The Jagers officially became birders one year ago when we first hung feeders from our porch. On April 13, 2019, we photographed the House Sparrow and White-breasted Nuthatch nibbling sunflower seeds from our porch window. As we traveled for business trips and family vacations, we continued our passion for exploring nature and identifying as many birds as we could wherever we went. To date, we have identified 104 different species on our birding “Life List” and persistently search for more.
We have been looking forward to spring with great anticipation so that we could really hit the ground running for the bird migration this year. Ironically, the first day of spring was actually March 19th, 2020 which was the week when local preventative pandemic measures were enforced and all school buildings in Indiana transitioned to online learning. It’s been a crazy couple of weeks adjusting to life in quarantine and we’ve only left the house to shop for groceries or exercise. Before all of these changes took place, Derek and I had been planning to bird diligently on Indiana Audubon group outings and attend the four-day Indiana Dunes Birding Festival held annually in May. While all scheduled trips are regrettably canceled, the birds don’t know any better and are still flying north.
On the Sunday morning of what would be the beginning of Spring Break, the weather forecast called for sunny skies and 60 degree high temperatures. We put a little pep in our step and made spontaneous plans for a day of adventure birding the lake shore trails of the Indiana Dunes National Park. This would be our first time leaving the county in weeks and driving somewhere other than the essential errands. We needed to get outside and explore the Great Outdoors.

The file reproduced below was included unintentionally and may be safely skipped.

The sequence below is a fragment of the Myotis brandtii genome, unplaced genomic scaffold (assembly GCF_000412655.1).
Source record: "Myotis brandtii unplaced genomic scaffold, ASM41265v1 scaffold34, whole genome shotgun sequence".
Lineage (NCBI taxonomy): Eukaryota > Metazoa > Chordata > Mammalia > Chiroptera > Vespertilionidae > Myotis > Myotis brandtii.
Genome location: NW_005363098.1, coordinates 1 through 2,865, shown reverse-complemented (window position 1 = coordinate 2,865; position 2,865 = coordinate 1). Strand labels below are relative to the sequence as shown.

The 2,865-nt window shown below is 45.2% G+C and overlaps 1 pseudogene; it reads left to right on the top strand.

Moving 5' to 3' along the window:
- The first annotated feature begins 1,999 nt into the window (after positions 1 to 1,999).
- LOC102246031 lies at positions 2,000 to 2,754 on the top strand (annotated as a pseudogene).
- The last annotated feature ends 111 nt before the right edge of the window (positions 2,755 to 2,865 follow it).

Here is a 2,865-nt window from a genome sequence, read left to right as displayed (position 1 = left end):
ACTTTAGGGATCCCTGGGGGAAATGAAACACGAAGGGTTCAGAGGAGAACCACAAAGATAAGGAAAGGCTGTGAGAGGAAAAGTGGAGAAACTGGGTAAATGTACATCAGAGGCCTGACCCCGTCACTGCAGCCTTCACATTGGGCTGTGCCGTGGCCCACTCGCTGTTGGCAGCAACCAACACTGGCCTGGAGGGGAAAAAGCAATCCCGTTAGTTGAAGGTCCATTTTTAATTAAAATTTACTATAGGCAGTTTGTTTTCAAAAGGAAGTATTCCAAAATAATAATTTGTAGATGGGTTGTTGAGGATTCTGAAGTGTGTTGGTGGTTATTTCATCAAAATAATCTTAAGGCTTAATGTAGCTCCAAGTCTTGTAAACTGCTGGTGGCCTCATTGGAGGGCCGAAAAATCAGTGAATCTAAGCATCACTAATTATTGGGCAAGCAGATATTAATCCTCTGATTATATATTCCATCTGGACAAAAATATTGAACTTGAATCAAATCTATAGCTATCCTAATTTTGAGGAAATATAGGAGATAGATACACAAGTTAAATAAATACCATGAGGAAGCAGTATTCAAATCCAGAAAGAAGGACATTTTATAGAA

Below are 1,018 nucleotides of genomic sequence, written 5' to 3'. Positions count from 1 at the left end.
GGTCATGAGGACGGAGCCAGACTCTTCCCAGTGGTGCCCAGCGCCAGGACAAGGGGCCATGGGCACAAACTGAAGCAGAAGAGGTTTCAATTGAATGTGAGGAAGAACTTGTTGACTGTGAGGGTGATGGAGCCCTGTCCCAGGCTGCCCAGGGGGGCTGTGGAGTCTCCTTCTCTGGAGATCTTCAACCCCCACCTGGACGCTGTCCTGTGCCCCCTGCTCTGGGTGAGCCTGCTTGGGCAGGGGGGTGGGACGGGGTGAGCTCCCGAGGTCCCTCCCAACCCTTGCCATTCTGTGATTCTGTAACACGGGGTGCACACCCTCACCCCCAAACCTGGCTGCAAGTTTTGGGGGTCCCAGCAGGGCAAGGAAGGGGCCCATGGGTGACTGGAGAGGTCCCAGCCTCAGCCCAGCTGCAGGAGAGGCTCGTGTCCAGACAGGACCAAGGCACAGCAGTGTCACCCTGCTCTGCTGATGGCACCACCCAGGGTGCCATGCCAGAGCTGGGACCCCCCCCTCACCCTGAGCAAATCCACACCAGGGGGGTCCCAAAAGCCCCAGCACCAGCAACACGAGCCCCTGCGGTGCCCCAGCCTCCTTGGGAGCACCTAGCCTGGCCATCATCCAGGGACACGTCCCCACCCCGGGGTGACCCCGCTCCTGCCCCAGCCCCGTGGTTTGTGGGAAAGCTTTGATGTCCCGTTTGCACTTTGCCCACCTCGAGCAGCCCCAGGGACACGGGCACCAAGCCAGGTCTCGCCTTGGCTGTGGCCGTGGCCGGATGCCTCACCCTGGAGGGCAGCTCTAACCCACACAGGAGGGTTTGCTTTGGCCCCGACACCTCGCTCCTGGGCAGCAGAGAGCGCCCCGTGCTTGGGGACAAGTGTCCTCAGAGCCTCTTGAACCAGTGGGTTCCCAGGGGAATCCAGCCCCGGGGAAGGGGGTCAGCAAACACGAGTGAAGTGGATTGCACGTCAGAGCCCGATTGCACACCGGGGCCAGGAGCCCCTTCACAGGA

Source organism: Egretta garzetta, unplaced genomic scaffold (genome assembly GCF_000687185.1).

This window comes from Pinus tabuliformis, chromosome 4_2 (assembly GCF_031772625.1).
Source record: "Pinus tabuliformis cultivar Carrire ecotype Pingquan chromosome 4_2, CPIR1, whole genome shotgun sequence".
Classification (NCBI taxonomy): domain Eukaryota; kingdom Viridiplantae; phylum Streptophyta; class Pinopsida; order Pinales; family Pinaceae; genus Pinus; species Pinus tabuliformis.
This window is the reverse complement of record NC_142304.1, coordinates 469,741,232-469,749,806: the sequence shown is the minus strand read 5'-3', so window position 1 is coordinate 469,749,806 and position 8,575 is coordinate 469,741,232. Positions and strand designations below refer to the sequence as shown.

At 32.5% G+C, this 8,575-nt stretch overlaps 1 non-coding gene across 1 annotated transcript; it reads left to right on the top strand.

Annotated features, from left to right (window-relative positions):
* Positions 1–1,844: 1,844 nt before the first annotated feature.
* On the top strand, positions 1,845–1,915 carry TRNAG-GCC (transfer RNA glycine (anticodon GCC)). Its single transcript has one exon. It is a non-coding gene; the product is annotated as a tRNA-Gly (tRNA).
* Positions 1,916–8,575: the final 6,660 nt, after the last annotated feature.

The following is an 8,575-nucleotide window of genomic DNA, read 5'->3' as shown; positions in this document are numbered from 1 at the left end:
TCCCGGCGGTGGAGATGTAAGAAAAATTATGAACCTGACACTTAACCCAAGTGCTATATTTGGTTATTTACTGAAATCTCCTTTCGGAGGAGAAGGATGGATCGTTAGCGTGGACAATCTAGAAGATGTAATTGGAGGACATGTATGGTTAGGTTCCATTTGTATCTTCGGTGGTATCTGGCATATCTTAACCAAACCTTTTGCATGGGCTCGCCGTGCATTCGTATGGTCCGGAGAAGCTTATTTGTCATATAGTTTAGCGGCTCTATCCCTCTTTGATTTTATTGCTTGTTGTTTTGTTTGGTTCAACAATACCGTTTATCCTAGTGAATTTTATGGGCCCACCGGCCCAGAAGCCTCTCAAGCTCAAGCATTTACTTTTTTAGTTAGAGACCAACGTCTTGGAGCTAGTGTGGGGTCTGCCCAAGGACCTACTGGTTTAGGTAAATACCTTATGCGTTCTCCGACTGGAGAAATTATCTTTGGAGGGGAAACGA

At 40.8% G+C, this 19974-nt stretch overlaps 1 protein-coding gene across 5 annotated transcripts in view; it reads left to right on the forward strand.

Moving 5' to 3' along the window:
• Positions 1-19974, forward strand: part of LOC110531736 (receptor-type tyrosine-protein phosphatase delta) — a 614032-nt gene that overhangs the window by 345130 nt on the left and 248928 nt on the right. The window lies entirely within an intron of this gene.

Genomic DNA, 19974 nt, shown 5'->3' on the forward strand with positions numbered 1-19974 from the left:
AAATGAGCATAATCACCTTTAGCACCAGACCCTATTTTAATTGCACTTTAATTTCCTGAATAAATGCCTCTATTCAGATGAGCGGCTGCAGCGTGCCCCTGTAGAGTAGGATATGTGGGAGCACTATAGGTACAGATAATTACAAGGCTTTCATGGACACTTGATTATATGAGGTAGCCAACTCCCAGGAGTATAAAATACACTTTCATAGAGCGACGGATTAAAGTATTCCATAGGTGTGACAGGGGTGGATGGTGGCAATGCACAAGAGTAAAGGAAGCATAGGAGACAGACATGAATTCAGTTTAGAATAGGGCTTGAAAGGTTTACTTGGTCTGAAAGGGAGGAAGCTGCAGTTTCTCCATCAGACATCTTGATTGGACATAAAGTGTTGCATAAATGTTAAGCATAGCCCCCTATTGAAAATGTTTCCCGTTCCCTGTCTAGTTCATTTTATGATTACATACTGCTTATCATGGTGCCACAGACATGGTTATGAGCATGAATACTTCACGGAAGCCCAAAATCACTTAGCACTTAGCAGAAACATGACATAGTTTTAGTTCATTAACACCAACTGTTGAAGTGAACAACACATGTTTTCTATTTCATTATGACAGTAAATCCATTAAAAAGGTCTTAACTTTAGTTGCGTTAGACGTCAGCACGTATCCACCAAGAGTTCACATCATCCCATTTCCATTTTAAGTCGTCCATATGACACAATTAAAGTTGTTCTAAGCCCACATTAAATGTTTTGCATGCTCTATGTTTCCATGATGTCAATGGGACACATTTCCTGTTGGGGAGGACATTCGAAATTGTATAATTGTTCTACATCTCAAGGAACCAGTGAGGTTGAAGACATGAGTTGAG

Our mini-adventure began on the Indiana Birding Trail in South Bend with the Beverly D. Crone Restoration Area just off the U.S. 20 bypass. The park is a former landfill that was converted to a grassland habitat with a gravel loop trail over 111 acres. We have birded here previously with the South Bend-Elkhart Audubon Society and found many hard-to-find species. It was a quiet morning for us with the typical visitors such as Red-winged Blackbirds, Robins, and Song Sparrows.
We continued on to Saint Mary’s Lake on Notre Dame’s empty campus where fishermen cast their lines from the shore and a few runners and families walking their dogs circled the loop. There was a air of optimism and relief to be among the trees as strangers greeted each other with nods, waves, and brief pleasantries. Due to our quest for birding, we kept away from the path and quietly canvassed the shoreline with lenses ready and eyes scanning the branches.
A great blue heron majestically swooped overhead and a mute swan nested on a fortress of sticks. We spotted a new species for our Life List, two Northern Shovelers, medium-sized ducks, napping with their necks resting over chestnut feathers as they floated in the lake near turtles sunning their backs and a Double-crested Cormorant fanning its feathers with outstretched wings. We looped the lake identifying the Common Grackle, Blue Jay, Greater Scaup, and Song Sparrow, chuckling as the Mute Swan tailed a pair of Canadian Geese honking in distress as their bully pushed them away from her territory. The great discovery of Saint Mary’s Lake climaxed with a dark figure diving in the middle of the lake. We captured a positive ID on the Common Loon, a large waterbird with black and white patterns that sings a haunting yodel. While we have seen a flock of loons from the distance camping in the Upper Peninsula last year, we hadn’t been able to photograph a clear picture for our Life List until today.